Starry-eyed teenager Camilla Swanson wants to follow in her mother’s footsteps and become a Broadway diva, but she’s stuck working in the kitchen of a snobby performing arts camp. Determined to change her destiny, she sneaks in to audition for the summer showcase and lands a lead role in the play, but just as rehearsals begin, blood starts to spill, and Camilla soon finds herself terrified by the horror of musical theatre.
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WORDS James Gracey
In the past when horror has bred with the musical, it has spawned oddball titles such as Repo: The Genetic Opera, Phantom of the Paradise and The Rocky Horror Picture Show, resulting in one of the quirkiest subsets of the horror genre. Similarly, with its admittedly ludicrous blending of musical comedy with slasher flick, Stage Fright sets itself up as an over-the-top, camp romp. Sadly, it never quite nails it.
Much of the plot is dedicated to heroine Camilla’s voyage of self discovery and various backstage hijinks, but the story could be that of any 80s slasher flick: a masked killer with a hatred of musicals menaces the residents of a summer camp as they put together a theatre production. The setting is a fond nod to 80s slashers like Friday the 13th and The Burning, while the backdrop of the theatre production recalls Michele Soavi’s Italian slasher Stage Fright (aka Aquarius) and Dario Argento’s Opera. Neither setting is as fully utilised as it could be, however during the opening scenes, writer-director Jerome Sable manages to pull the rug out from under the audience, not once but twice, by blurring the lines between reality and theatrical illusion. The remainder of the film unfortunately fails to live up to the promise offered by these moments, which also feature operatic violence reminiscent of vintage Argento.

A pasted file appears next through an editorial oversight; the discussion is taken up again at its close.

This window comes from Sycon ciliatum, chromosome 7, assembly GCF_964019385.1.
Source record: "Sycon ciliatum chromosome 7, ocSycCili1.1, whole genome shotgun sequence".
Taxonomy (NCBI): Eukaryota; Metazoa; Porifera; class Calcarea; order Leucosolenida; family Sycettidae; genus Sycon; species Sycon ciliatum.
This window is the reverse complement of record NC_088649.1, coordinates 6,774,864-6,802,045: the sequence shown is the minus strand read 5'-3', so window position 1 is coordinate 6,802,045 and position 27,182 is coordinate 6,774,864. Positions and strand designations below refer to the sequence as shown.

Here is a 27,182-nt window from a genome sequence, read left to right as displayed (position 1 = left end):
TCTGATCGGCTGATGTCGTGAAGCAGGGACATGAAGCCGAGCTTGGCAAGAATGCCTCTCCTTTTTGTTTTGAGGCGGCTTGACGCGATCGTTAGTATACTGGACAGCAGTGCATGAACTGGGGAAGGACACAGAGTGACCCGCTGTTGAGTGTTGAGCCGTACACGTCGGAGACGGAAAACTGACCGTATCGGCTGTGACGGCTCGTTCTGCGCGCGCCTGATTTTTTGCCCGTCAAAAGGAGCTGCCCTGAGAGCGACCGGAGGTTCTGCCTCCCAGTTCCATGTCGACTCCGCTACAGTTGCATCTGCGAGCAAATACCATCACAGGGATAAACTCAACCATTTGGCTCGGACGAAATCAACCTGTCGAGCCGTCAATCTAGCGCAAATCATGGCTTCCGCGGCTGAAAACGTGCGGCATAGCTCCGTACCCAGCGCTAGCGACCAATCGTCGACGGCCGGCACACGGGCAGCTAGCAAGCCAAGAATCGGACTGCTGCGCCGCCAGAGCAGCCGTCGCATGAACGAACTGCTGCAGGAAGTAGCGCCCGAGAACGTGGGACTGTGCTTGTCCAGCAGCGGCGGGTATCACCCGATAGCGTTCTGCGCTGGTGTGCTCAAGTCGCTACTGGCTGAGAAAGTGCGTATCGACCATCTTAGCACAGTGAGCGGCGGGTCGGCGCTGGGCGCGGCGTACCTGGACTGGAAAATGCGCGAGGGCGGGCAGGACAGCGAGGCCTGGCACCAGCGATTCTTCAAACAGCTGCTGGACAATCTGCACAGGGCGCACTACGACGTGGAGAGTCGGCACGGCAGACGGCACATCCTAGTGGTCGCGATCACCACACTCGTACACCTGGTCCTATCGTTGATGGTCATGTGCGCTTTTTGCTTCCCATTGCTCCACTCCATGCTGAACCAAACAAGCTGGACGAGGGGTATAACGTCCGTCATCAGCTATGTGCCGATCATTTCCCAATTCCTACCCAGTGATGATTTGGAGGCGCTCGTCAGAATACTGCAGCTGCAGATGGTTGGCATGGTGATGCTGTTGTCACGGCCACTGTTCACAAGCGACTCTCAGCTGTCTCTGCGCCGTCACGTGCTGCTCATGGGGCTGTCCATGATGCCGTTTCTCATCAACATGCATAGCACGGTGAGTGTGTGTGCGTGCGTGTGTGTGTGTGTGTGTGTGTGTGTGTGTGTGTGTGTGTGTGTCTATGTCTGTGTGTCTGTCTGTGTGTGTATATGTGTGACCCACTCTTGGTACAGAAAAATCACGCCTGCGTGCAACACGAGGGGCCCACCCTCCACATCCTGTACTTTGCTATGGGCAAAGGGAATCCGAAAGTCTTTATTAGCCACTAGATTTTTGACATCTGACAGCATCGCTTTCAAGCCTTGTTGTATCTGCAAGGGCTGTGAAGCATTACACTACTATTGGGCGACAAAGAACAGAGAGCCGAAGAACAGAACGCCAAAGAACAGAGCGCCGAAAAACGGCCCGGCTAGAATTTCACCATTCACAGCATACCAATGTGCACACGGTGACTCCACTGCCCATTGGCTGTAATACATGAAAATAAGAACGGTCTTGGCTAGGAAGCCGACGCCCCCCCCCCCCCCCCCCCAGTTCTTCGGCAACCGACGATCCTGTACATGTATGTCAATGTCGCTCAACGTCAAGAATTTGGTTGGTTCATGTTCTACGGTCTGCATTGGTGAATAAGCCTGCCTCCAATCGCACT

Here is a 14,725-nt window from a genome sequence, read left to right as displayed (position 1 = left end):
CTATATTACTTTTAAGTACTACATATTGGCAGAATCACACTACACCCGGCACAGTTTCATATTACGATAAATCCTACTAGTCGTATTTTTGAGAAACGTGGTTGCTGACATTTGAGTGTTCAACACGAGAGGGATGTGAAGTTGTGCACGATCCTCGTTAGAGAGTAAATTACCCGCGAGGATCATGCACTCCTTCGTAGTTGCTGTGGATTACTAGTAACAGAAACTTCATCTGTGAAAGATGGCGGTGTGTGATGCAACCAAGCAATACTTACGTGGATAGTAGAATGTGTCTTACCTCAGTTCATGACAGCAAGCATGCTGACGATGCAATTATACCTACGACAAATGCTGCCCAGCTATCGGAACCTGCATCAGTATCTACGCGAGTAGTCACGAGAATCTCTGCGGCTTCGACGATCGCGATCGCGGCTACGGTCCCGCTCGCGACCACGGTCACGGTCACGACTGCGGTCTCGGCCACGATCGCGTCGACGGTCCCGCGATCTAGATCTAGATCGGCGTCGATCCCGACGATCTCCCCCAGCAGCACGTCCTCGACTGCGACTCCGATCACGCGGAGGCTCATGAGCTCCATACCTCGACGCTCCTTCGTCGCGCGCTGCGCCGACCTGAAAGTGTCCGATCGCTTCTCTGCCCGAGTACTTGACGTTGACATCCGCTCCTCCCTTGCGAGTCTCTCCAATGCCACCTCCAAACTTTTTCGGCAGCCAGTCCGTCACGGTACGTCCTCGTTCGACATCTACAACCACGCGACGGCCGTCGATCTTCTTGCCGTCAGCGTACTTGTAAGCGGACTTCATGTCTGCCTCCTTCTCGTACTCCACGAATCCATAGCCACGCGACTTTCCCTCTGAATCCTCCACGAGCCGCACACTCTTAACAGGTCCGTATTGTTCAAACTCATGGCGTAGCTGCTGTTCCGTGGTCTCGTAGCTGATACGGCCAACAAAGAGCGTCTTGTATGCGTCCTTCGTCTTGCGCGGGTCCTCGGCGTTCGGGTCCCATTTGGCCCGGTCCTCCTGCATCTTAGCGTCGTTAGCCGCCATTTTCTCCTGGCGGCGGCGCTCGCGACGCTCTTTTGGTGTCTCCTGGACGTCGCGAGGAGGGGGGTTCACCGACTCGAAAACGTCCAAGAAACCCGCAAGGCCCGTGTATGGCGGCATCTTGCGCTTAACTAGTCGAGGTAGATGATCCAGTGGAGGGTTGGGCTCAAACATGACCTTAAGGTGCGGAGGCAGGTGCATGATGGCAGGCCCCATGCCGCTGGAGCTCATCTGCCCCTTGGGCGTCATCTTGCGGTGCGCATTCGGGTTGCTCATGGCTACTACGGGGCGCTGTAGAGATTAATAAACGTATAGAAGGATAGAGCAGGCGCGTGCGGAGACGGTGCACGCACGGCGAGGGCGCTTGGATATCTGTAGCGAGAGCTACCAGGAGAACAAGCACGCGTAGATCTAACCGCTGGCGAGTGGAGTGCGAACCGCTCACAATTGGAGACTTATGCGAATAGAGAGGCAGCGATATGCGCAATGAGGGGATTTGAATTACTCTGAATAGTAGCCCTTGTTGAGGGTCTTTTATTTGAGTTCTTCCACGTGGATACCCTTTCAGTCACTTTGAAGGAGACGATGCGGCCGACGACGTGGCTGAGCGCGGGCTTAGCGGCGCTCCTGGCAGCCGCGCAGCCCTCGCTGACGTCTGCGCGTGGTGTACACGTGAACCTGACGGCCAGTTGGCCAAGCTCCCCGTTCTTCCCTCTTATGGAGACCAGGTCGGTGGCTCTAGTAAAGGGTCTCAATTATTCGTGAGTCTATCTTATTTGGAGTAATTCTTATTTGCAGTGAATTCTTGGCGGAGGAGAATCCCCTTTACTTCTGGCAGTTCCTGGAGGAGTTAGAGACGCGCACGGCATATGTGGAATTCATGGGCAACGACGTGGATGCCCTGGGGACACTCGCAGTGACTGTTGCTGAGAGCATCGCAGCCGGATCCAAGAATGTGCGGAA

Given the large cast, the body count is quite low and while lashings of gore don’t necessarily make a good horror film, Sable rejects the opportunity to have some fun with themed murders, à la Dr Phibes or even Urban Legend, with most of the kills occurring off screen. Cheeky nods to Carrie and Scream abound, but seem to be there for the sake of it and don’t really enhance the story — though credit should be given for establishing each of the many red herrings.
While Sable’s love and admiration of both genres shines through, he can’t quite make them work together. It’s not trashy enough to hit the tone he appears to be aiming for and even the high-camp and catty theatrics of the cast aren’t quite vitriolic enough. The comedic aspects hamper attempts at tension and terror and sporadic outbursts of surprisingly strong violence are completely at odds with the light-hearted tone. Various musical numbers slice through the narrative as intrusively as a maniac’s blade, and while fun is poked at both genres, it fails to say much about either; satire and subversion are conspicuous by their absence. Neither element is really given centre stage and as a result Stage Fright, while certainly not a bad film, never feels like the sum of its curious parts.
Stage Fright is available on DVD on 26 January